By Lucielle Wones

One of the core beliefs here of the Oregon State College of Education is to prepare the next generation of teachers. But within the college is a group of students taking this preparation to the next level. Evan Walker is the current president of the Aspiring Educator’s Club at Oregon State University, and he leads the club along with fellow executive officers Stephanie Hasan, Sarah Connolly, Sidney Shaw, Ryan Hannah, Brenna Beyer, and Annuka Brown. The club is also advised by Karla Rockhold, the Career Advisor for the College of Education. 

As a founding member, Evan was there just last year shortly after the club was created, with the goal in mind to have an extracurricular resource for the students in the College of Education. According to Evan, in the beginning the club “didn’t have one specific purpose in mind. It was more of a multitude of things.” Their biggest goal at first was just to give students a network to help them succeed in college. The club had resources to help clarify paths to graduation and input from older members to help the younger members forward in their collegiate careers and beyond. Evan inherited his position from the former president, and he is now the club’s senior member, as “the founding members are all in their student teaching phase right now, so they’re very busy.” 

However, Evan has done a fantastic job of running the club this far. Over the last year, the club has grown tremendously. They sent 5 students to a retreat for early educators put on by the Oregon Educators Association in February 2019, and have been funded and supported not just by the OEA, but by the National Educators Association as well. Members of the club have even traveled to national conferences as representatives for the club as well.

In the future, Evan hopes to see an expanded interest in his club and to draw in more and more students from the college of education to share in the multitude of experiences he’s already had. Part of their plans for this year was to connect themselves with AEC chapters at the nearby Linn-Benton Community College and University of Oregon, so that their already strong network of connections grows even stronger as these aspiring educators prepare to enter the workforce for the first time. Thanks to the great work by Evan and the other founding members of the club, they’ll all be prepared and ready for whatever the future has in store for them.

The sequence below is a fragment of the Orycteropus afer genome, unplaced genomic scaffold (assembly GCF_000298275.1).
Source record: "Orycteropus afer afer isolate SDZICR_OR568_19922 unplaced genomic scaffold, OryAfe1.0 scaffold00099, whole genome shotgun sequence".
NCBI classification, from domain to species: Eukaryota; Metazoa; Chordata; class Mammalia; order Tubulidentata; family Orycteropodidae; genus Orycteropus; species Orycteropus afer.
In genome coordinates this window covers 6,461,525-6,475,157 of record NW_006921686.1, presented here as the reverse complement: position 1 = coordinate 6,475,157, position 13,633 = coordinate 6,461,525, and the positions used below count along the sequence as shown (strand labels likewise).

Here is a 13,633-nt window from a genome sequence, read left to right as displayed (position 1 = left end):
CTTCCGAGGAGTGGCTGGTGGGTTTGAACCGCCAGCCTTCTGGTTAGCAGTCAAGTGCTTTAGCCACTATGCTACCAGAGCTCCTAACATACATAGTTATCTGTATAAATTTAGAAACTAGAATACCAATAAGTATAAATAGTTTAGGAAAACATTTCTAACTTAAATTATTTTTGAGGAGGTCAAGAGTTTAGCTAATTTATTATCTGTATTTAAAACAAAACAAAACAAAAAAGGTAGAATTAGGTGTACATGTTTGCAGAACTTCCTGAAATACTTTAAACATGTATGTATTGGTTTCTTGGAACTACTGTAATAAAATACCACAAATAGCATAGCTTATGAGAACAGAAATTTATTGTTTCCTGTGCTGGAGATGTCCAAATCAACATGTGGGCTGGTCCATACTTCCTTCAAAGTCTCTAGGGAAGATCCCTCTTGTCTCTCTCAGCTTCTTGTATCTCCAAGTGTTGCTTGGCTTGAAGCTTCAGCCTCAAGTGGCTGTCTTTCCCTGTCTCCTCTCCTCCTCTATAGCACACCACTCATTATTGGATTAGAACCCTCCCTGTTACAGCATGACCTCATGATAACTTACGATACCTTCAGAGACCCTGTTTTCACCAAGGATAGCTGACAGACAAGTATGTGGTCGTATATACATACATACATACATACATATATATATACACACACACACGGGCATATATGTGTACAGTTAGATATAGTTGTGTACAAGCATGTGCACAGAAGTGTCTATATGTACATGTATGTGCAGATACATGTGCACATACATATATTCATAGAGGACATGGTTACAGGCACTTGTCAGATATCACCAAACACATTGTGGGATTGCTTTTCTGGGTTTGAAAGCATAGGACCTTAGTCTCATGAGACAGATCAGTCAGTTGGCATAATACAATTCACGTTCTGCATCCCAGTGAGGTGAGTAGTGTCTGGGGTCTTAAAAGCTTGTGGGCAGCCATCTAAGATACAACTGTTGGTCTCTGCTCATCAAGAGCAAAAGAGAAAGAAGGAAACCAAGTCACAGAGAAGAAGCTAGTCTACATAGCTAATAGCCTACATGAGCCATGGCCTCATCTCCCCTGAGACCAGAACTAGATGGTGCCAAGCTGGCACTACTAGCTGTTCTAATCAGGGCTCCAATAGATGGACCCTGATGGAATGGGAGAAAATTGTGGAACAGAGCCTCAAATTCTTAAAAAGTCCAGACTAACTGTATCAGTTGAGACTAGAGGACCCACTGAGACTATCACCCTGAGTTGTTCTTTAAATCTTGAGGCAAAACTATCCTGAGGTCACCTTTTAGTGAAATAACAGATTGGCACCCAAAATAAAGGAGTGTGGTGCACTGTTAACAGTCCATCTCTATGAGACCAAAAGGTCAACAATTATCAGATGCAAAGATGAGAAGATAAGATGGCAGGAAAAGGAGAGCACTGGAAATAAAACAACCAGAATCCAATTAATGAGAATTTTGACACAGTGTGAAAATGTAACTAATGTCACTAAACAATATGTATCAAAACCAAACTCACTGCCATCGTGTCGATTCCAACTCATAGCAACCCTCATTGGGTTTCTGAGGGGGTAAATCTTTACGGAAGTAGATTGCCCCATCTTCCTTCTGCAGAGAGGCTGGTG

By Colin Cole

Hello everyone! My name is colin cole. I’m a shelter volunteer at Heartland Humane, a KBVR DJ, runner, vegan, poet(?), recent cat dad, and LEEP PhD candidate. I first came to Corvallis in 2012 (wow time flies) to pursue an M.A. in Latino Studies which, unfortunately, has since been discontinued (more support for world languages, anyone?). Prior to that, I taught high school Spanish and creative writing in California, and completed my undergraduate studies in Education at the Universidad San Francisco de Quito in Ecuador. Currently, my research focuses on Hip Hop, language use, and identities in the lives of Latinx youth in Oregon. 

Throughout my time as a PhD student, Heartland Humane, Benton County’s open-door animal shelter, has also been a refuge for me and many other volunteers. Nothing is better for a theory induced headache than a half hour of fetch or a walk through Avery Park with a shelter dog whose tail wags at the sight of you. And wag they do! The majority of my time at Heartland is spent with the dogs, working on socializing, leash skills, or my favorite… runs. When time management is difficult, it helps to combine volunteering and working out, and if I feel like taking a few days off, the dogs keep me accountable.